Harbour Porpoise and Minke Whales

Categories // North Sea Wildlife Officer

Harbour Porpoise and Minke Whales

Wildlife Placement Anika's time on board has sadly come to an end. Check out the exciting encouters she has experienced!

I (Anika) can’t believe my days as a Wildlife Officer Placement aboard the KING Seaways have already come to an end!

The last week has been filled with harbour porpoise sightings and flat seas. On one Newcastle night, there were so many harbour porpoise all around that we couldn’t even keep up with counting them all! All the passengers on deck were so excited, and they helped us spot and count the animals, creating a feeling of connection; all being in the same situation and able to experience this magical moment. When we finished the deck watch, Rose and I estimated we saw over 150 individuals, but a closer look at the Logger data told us it was way more. We had logged 476 porpoise and 6 Minke whales over the course of an hour and a half during that night, and we are expecting there were even more around us! We still have a hard time believing that happened, but it did, and it was crazy and amazing at the same time. Ever since this amazing night, we have had nice weather and flat seas which have allowed us to see many more porpoise and Minke whales on our crossings. Just last night a Minke whale decided to come up for a breath just beside the boat, which was announced with a blow.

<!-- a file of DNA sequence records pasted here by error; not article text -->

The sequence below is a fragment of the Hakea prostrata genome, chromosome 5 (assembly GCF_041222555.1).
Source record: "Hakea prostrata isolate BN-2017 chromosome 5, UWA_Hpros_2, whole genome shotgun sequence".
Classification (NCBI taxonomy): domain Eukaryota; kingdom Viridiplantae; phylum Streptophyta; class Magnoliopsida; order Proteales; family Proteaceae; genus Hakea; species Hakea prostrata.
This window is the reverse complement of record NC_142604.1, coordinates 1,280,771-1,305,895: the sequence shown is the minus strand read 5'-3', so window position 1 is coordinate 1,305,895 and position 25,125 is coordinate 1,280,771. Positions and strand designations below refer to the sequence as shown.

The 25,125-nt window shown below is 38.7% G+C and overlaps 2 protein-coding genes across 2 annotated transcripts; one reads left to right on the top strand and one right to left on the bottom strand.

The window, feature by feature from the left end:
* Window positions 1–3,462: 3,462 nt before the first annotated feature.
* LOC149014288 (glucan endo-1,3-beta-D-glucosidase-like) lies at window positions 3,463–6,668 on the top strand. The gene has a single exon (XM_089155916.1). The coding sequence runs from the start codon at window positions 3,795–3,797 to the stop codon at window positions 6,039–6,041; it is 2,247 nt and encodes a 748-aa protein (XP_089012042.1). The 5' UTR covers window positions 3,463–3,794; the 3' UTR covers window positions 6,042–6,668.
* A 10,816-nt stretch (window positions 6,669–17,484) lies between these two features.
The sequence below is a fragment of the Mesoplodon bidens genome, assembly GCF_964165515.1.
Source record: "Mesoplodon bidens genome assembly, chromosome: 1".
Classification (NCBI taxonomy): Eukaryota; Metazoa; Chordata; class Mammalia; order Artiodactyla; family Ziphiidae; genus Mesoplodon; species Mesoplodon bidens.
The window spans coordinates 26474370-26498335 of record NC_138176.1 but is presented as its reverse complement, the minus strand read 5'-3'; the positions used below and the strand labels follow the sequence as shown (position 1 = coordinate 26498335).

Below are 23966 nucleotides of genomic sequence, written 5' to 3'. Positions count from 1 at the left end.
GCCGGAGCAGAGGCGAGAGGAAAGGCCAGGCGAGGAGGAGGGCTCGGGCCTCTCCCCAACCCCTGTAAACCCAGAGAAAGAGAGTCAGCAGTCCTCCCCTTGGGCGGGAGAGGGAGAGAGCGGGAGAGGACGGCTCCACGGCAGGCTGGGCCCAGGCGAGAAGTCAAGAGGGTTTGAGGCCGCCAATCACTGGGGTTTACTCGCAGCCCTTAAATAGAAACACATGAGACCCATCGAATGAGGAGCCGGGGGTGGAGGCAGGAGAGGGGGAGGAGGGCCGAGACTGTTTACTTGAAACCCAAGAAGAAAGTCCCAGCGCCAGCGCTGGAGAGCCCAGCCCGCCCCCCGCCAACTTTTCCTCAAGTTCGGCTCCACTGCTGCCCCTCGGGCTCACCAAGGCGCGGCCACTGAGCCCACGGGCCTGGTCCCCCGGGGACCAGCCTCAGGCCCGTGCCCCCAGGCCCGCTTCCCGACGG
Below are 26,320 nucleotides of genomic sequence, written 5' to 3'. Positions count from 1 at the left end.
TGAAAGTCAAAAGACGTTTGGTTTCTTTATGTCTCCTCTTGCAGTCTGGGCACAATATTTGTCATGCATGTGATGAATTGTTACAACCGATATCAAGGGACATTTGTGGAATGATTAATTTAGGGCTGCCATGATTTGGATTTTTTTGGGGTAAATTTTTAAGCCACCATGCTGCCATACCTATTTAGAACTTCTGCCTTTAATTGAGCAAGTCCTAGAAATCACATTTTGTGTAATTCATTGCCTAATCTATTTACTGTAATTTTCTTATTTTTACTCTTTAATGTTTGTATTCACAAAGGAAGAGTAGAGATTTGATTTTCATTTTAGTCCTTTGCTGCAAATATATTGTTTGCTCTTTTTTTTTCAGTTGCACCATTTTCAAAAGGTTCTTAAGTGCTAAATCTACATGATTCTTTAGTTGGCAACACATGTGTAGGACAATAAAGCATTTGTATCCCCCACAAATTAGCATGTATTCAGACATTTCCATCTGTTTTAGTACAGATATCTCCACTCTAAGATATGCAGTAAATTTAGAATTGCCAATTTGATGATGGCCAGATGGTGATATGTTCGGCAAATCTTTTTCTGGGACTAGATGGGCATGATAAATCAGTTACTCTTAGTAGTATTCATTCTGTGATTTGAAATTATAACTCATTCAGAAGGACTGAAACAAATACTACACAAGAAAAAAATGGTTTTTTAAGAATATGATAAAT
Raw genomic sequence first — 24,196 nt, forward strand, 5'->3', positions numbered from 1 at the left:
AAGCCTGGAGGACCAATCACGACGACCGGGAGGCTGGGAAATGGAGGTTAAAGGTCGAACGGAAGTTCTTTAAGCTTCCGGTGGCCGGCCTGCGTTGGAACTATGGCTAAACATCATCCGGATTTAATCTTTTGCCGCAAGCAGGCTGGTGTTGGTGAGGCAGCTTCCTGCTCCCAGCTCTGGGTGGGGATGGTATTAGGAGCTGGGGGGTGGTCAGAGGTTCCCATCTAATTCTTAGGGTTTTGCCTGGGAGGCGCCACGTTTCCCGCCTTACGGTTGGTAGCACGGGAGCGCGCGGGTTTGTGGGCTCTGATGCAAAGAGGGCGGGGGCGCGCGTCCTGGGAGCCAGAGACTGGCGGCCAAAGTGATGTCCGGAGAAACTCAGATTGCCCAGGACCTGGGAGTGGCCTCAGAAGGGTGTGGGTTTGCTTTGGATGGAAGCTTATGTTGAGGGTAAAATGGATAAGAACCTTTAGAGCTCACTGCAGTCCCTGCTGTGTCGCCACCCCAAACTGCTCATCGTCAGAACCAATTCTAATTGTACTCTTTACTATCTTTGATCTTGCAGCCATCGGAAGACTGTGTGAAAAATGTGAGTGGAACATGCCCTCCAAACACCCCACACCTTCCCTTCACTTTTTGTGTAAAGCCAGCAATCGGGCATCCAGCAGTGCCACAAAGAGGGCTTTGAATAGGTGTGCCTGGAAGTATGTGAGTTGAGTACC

This weekend we were also accompanied by an ORCA surveying team on the bridge. Meeting these enthusiastic volunteers is so inspiring. Their excitement fuels my own even more and I truly believe it is an amazing thing that they help us collecting the survey data on our cetaceans. The way they are involved with the organisation and the spotting of these animals, their passion and dedication, it shines right through! 

During my time on board the KING Seaways, I have learnt so very much, both from the placement as well as from all of the passengers I have spoken to and who can teach me even more on a wide variety of ocean related topics. This way we learned that the big ship between the wind turbines near Ijmuiden, that we had already spotted but didn’t know why it was there, was working on some sort of maintenance of the wind turbines. On our own, Rose and I might not have discovered that, but since we met a knowledgeable passenger we now know.

Just a few weeks ago I was new on the ship, but now I feel like I am fully at home here. From the crew to the job, everyone and everything has been great. I am quite sure I will miss the KING and all the memories I have made here once I am home again. On this placement, I saw my very first whale, as well as my very first dolphin. I feel safe to say that my favourite species now is the white-beaked dolphin, with its beautiful pattern and its white saddle-patch behind its dorsal fin. However, the Minke whale makes a close second as it is always a thrill to spot them.

All in all, it has been truly an amazing experience and I am so grateful for having been given this opportunity to learn about our wonderful cetaceans and to inspire so many passengers about them as well. I wish Alex and Tom all the best in their next shift and hope the nice weather will continue during their shift.

Anika, North Sea Wildlife Officer Placement 2019